Peace broker's name individual victims who's deaths touched their own lives

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The Independent Online

Bill Clinton's choice Maura Monaghan Co Tyrone Catholic, 18 months died 15 August 1998 Maura Monaghan, known as "Mossie" by her family, was the youngest victim of the Omagh bombing. She was one of 29 people who died in what has come to be regarded as possibly the worst single incident of the Troubles. Her mother, Avril, who was also killed, was pregnant with twins. A police constable described the scene of the explosion. "There were just bodies everywhere, it was like a war zone, a killing field."

Bill Clinton's choice Maura Monaghan Co Tyrone Catholic, 18 months died 15 August 1998 Maura Monaghan, known as "Mossie" by her family, was the youngest victim of the Omagh bombing. She was one of 29 people who died in what has come to be regarded as possibly the worst single incident of the Troubles. Her mother, Avril, who was also killed, was pregnant with twins. A police constable described the scene of the explosion. "There were just bodies everywhere, it was like a war zone, a killing field."

Tony Blair's choice Richard Quinn Co Antrim Catholic, 10 died 12 July 1998 He was the eldest of three brothers killed when loyalists petrol-bombed their family home in Ballymoney. The attack took place at about 4.30am. Family members were unable to rescue Richard or his brothers, Mark and Jason, aged nine and eight. Fire engines arrived seven minutes after the alarm was raised but it was too late to save the children. One neighbour described hearing a child crying for help.

John Hume's choice Karen Thompson Co Londonderry Civilian, Catholic, 19, single died 30 October 1993 The teenager was one of seven people killed when two loyalist gunmen opened fire in the Rising Sun at Greysteel in retaliation for the IRA's Shankill Road bombing. An eighth person died later. In all 45 shots were fired in the attack. A man with a rifle emptied one clip of ammunition, reloaded and resumed firing. When the gunmen left, the walls and floors were splashed with blood from the 19 people injured.

David Trimble's choice Frederick Anthony Co Armagh Civilian, Protestant, 38, married, two children died 13 May 1994 A cleaner in an RUC station, he was killed by an IRA booby-trap bomb under his Skoda car as he drove past a Presbyterian church in Lurgan. His three-year-old daughter was injured in the attack. A witness said: "His wife was in a terrible state. I'll never forget it. The screaming of her was something shocking. The woman had her child in her arms and someone took it off her."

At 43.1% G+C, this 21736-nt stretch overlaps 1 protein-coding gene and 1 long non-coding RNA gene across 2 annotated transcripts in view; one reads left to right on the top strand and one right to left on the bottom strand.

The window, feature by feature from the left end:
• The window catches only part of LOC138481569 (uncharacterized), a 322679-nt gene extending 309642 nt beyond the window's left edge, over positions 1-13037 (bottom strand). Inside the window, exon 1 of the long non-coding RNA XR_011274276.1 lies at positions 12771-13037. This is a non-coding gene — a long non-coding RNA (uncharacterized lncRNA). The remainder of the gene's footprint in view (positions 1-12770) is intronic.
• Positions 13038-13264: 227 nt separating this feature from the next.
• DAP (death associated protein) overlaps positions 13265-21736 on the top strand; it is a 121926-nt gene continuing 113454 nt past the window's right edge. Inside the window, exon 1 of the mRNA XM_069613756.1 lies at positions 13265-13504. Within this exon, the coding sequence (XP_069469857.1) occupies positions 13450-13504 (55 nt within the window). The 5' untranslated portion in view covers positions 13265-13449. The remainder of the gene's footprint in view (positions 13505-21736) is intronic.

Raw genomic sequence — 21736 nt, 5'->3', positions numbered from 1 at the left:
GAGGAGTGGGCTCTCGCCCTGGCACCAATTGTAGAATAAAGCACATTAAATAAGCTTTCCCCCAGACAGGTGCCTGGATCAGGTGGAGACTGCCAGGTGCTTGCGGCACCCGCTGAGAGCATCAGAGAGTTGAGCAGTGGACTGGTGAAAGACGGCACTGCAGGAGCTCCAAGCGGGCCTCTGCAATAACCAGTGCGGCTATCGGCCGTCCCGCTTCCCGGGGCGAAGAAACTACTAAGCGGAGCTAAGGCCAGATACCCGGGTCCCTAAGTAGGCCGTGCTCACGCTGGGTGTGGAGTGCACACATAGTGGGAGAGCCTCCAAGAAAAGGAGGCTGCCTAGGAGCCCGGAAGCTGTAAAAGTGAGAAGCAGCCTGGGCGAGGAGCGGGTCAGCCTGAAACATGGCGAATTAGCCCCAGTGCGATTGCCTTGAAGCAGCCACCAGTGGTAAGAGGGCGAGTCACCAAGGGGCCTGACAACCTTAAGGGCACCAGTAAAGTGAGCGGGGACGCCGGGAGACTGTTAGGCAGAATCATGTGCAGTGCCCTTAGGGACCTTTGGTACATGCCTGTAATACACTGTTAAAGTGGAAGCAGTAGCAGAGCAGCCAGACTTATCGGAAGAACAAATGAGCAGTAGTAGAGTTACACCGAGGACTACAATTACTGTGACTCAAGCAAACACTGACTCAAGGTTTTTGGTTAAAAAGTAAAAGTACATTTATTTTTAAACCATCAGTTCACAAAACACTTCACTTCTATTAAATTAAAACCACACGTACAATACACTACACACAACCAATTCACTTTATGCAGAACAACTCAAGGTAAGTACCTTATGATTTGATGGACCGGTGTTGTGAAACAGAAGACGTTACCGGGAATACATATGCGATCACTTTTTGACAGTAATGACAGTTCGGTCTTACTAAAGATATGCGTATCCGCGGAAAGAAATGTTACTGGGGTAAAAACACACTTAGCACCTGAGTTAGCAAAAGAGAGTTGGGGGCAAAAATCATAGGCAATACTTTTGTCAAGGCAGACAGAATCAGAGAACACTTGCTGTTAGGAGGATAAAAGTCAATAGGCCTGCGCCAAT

Mary Mcaleese's choice John Ramsay North Belfast Civilian, Protestant, 44, married, one child died 26 November 1974He was shot by loyalists in mistake for a Catholic as he passed Holy Cross Monastery at Ardoyne on his way home from work. Several men were convicted in relation to the killing. The court was told two men had driven around looking for Catholics to kill in retaliation for the shooting of two Post Office workers. They assumed John Ramsay was a Catholic and shot him four times in the back.

Bertie Ahern's choice Edward O'Neill Dublin Civilian, Catholic, 29, married, three children died 17 May 1974 He had just come out of a barber's shop in Talbot Street when a loyalist car bomb exploded. He died at the scene and his two sons, aged four and six, were injured. The four-year-old suffered severe head and facial injuries, losing the hearing of one ear. They had gone for haircuts because they were due to attend First Communion the following day.

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